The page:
Billing Incident-To

May 1, 2007

I hired a nurse practitioner for our practice with the intent of using her as an additional provider. I planned to have her credentialed. Another administrator said I was better off to bill her “incident-to” the supervising physician. Which is the more appropriate avenue? I am trying to partially offset the departure of a physician.

Question: I hired a nurse practitioner for our practice with the intent of using her as an additional provider. I planned to have her credentialed. Another administrator said I was better off to bill her “incident-to” the supervising physician. Which is the more appropriate avenue? I am trying to partially offset the departure of a physician.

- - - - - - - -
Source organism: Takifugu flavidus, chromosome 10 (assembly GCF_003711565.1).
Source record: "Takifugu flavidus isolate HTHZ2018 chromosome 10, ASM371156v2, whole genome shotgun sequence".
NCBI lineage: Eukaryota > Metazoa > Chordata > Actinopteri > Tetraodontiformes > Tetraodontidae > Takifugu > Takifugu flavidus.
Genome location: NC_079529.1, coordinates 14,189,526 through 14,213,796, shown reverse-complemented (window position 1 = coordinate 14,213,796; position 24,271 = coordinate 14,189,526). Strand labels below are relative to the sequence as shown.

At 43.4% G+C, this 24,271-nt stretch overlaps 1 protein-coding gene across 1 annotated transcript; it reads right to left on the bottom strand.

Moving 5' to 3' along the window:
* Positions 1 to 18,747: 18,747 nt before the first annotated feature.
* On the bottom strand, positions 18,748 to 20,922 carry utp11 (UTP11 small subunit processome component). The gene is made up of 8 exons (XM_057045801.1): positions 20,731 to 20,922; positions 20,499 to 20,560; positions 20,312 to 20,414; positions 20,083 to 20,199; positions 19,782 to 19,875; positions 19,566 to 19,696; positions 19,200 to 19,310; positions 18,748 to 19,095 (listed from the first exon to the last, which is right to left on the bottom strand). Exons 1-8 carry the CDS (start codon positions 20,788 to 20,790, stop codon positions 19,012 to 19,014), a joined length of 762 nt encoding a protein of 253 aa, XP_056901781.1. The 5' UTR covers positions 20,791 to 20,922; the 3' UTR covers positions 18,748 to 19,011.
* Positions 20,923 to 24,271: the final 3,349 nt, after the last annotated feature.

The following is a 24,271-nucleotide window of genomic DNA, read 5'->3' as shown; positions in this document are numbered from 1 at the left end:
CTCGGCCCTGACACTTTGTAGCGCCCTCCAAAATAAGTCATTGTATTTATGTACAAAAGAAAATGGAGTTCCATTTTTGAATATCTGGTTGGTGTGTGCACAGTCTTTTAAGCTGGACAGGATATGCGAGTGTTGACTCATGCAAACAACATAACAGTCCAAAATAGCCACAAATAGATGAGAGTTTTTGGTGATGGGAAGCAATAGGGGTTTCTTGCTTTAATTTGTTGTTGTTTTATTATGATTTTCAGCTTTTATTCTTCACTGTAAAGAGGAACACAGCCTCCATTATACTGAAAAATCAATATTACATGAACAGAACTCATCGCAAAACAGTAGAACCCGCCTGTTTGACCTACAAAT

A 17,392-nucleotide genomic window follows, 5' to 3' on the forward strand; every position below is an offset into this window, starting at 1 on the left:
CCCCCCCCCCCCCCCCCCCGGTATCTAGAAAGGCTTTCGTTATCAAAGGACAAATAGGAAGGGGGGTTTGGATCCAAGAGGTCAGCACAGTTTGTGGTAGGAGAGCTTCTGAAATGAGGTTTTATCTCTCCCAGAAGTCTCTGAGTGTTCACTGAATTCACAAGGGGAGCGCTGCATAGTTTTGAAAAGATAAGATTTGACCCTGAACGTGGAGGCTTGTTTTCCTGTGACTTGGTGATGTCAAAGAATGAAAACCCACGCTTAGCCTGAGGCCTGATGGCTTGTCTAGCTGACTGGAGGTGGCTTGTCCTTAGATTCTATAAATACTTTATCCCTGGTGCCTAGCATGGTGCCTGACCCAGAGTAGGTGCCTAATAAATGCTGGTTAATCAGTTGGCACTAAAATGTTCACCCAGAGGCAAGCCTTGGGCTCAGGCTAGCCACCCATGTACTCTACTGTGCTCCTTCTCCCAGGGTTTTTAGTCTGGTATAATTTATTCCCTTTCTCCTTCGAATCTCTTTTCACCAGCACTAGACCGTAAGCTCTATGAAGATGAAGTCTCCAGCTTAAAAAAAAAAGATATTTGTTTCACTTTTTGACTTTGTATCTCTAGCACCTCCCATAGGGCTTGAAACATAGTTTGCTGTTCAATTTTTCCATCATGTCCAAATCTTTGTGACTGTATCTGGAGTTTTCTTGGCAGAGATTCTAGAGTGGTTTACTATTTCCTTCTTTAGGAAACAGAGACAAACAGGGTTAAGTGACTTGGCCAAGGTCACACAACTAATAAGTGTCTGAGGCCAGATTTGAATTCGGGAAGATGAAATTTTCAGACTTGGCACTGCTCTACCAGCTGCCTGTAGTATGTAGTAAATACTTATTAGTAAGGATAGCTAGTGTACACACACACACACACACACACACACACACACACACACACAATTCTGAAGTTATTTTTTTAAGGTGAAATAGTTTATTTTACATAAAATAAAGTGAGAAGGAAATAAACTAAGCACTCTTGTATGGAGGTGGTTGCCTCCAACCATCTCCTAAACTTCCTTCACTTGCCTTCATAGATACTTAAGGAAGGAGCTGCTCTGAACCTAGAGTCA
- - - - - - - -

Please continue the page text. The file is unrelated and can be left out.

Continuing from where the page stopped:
Answer: It depends. First of all, “incident-to” is a Medicare-only concept. You’ll need to call or review the rules of all other payers to determine whether what I’m about to recommend applies to them as well.

By billing “incident-to,” the NP gets 100 percent of the provider fee schedule. Sounds great. But certain conditions must be met.

The NP can’t see new patients or even patients with new conditions. She’s limited to providing services incident to the physician’s or following a course of treatment the physician already established.

Also, a physician must be in the office suite while the NP is practicing. Finally, incident-to is an outpatient-only concept. It does not apply to anything done at the hospital.

If she bills under her own name, she makes 85 percent of the physicians’ fee schedule but can provide any services at any time, as long as they’re permitted by state license and supervision rules.